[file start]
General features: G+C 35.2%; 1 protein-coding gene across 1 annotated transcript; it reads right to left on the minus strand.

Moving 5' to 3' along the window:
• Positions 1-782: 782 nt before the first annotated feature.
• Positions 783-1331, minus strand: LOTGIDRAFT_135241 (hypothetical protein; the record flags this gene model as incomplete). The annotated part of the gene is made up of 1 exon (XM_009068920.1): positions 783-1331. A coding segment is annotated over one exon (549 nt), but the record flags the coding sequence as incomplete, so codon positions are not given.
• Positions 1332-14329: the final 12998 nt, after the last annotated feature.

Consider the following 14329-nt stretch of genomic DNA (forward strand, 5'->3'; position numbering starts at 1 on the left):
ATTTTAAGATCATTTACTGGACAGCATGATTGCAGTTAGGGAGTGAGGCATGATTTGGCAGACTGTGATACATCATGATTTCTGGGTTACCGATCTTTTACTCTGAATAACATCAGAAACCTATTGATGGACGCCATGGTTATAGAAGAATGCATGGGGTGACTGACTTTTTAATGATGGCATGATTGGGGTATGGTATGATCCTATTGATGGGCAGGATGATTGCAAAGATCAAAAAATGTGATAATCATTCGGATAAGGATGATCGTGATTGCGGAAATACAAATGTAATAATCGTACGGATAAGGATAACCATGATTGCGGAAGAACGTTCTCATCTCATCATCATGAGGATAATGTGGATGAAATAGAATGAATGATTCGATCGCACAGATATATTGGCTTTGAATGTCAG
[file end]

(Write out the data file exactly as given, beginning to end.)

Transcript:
General features: G+C 35.2%; 1 protein-coding gene across 1 annotated transcript; it reads right to left on the minus strand.

Moving 5' to 3' along the window:
• Positions 1-782: 782 nt before the first annotated feature.
• Positions 783-1331, minus strand: LOTGIDRAFT_135241 (hypothetical protein; the record flags this gene model as incomplete). The annotated part of the gene is made up of 1 exon (XM_009068920.1): positions 783-1331. A coding segment is annotated over one exon (549 nt), but the record flags the coding sequence as incomplete, so codon positions are not given.
• Positions 1332-14329: the final 12998 nt, after the last annotated feature.

Consider the following 14329-nt stretch of genomic DNA (forward strand, 5'->3'; position numbering starts at 1 on the left):
ATTTTAAGATCATTTACTGGACAGCATGATTGCAGTTAGGGAGTGAGGCATGATTTGGCAGACTGTGATACATCATGATTTCTGGGTTACCGATCTTTTACTCTGAATAACATCAGAAACCTATTGATGGACGCCATGGTTATAGAAGAATGCATGGGGTGACTGACTTTTTAATGATGGCATGATTGGGGTATGGTATGATCCTATTGATGGGCAGGATGATTGCAAAGATCAAAAAATGTGATAATCATTCGGATAAGGATGATCGTGATTGCGGAAATACAAATGTAATAATCGTACGGATAAGGATAACCATGATTGCGGAAGAACGTTCTCATCTCATCATCATGAGGATAATGTGGATGAAATAGAATGAATGATTCGATCGCACAGATATATTGGCTTTGAATGTCAG